As movie theaters struggle to re-open and attract patrons again, even while the Covid-19 pandemic rages on, they’ll be facing yet another obstacle to financial recovery this summer as Walmart has revealed plans to turn its parking lots into drive-in movie theaters starting in August.
It doesn’t matter how much disinfectant is sprayed into a theater, or how many seats are removed to ensure social distancing, the thought of sitting in an enclosed room full of people for two hours, many of whom are eager to ditch their mandatory masks, isn’t exactly appealing. As a result, drive-in theaters are enjoying a surprising renaissance, allowing fans to enjoy the movie-going experience with others while continuing to quarantine themselves in their vehicles.
The problem is that movie theaters now far outnumber drive-ins, and those that are still standing and operating are already sold out for months as people are desperate to get out and do anything social right now. Building a new drive-in is expensive and they need lots of land. That isn’t often easy to come by in dense suburban areas where they can be most profitable. So it’s a smart move by Walmart as the company already has thousands of sprawling parking lots across the country. Converting them to a drive-in just needs the screen, projector, and the short-range broadcast equipment to deliver the sound to every vehicle.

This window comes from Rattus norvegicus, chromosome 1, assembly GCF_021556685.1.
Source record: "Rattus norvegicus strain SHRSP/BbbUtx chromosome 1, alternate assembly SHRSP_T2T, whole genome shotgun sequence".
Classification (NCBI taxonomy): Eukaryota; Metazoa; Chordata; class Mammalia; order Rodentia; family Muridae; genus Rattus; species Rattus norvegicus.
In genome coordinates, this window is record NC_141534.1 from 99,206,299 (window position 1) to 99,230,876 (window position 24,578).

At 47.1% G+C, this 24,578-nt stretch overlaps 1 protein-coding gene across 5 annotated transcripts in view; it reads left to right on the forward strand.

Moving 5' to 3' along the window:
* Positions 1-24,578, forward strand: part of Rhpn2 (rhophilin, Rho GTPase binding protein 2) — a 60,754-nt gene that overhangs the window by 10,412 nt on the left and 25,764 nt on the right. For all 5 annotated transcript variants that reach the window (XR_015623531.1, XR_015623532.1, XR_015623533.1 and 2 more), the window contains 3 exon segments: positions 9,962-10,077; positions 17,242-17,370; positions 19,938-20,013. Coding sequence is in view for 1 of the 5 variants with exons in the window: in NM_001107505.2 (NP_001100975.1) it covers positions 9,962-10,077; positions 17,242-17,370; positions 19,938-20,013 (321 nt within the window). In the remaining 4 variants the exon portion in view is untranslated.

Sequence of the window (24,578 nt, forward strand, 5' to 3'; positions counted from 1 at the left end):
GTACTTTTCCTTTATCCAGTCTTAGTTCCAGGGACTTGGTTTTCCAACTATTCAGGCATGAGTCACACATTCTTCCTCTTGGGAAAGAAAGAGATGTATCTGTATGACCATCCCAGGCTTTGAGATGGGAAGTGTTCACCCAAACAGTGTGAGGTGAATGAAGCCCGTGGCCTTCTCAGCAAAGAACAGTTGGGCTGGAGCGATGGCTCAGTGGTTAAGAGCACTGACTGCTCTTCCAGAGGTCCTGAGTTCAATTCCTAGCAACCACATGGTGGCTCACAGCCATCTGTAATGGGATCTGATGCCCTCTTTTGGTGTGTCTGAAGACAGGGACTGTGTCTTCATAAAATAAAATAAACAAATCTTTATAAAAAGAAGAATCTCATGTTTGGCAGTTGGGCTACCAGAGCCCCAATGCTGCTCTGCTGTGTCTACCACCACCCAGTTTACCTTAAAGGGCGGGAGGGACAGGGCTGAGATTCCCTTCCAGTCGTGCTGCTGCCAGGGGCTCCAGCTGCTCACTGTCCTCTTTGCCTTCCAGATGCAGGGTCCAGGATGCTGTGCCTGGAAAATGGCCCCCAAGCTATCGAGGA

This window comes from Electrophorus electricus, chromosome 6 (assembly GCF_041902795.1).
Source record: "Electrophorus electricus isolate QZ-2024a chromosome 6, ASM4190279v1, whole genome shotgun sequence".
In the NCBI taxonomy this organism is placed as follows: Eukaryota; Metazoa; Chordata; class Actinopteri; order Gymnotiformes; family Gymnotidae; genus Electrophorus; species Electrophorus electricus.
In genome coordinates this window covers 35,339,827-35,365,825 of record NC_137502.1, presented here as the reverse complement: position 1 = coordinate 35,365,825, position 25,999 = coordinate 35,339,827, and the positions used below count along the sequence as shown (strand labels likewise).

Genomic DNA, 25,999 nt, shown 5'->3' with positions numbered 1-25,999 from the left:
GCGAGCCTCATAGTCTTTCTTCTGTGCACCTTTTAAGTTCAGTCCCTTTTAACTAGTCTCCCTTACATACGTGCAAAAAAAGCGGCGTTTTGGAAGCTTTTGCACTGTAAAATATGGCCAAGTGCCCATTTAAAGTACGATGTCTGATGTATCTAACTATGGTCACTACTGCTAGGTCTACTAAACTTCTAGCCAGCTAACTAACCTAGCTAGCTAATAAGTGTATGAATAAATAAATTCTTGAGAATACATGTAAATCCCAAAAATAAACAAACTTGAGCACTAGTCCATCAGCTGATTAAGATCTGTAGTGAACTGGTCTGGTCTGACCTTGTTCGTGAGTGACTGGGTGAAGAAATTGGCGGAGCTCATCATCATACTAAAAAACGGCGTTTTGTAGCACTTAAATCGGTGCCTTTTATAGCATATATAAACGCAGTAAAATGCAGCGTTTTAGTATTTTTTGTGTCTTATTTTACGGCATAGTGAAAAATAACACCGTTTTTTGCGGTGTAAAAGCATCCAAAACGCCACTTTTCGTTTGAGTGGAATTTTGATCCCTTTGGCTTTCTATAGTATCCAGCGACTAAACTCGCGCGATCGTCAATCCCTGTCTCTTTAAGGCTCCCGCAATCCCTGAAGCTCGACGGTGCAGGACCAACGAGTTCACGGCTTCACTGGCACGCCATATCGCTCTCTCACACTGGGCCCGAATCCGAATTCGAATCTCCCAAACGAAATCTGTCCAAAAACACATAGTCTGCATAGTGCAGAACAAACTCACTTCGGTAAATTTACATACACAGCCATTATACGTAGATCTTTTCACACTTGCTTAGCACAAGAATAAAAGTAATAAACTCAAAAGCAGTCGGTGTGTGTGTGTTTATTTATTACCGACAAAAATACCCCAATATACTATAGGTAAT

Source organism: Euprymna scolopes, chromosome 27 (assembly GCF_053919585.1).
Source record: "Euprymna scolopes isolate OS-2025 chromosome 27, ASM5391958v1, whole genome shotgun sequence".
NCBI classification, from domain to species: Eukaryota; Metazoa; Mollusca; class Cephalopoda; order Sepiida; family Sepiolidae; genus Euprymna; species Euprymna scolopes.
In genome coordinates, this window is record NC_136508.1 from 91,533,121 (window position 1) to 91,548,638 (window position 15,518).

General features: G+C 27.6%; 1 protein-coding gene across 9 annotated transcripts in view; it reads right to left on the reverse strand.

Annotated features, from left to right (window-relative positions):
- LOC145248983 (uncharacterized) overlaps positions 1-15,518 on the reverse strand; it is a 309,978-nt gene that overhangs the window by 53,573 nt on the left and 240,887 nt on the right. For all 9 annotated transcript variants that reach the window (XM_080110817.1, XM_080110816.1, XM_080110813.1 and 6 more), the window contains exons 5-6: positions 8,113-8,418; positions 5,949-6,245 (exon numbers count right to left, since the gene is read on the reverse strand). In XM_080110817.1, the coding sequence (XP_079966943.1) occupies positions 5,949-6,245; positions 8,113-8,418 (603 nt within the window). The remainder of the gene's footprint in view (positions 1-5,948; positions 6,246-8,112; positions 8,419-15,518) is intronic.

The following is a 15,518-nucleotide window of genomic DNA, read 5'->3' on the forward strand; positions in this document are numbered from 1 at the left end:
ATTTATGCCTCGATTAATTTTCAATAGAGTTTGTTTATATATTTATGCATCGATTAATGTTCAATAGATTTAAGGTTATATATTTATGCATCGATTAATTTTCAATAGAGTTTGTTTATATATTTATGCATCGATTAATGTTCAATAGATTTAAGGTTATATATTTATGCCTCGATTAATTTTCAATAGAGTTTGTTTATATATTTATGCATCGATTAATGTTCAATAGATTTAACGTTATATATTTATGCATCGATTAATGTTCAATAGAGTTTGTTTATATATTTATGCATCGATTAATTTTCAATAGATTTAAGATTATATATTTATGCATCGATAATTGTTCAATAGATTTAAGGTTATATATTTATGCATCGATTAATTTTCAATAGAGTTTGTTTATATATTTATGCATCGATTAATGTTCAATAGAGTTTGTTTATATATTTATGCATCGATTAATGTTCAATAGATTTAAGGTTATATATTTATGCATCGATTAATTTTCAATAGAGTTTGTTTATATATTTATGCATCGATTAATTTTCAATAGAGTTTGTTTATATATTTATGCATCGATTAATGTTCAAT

There’s no details on what Walmart plans to show at its drive-ins, although the company has created a website that sets early August for their openings. In a tweet the company did reveal a little more about the initiative; it’s part of a partnership with Tribeca (who’s already been organizing movie showings at other drive-ins around the country) and like movie theaters, Walmart will be offering snacks through a car side service that will ensure social distancing is maintained. Whether or not the movies will be free, with Walmart making its money through concession sales, remains to be seen.
It’s safe to assume that Walmart will run its make-shift drive-ins well into the late summer, or at least until it gets too cold outside for patrons to comfortably sit in their cars without the engine and heater running for the duration of a film. There’s also the concern that the monstrous big box chain will do what it did to small mom and pop stores by making it impossible for other drive-ins to compete. But what’s more likely is that it will rekindle an interest in the drive-in theater experience that could continue long after Covid-19 is long gone.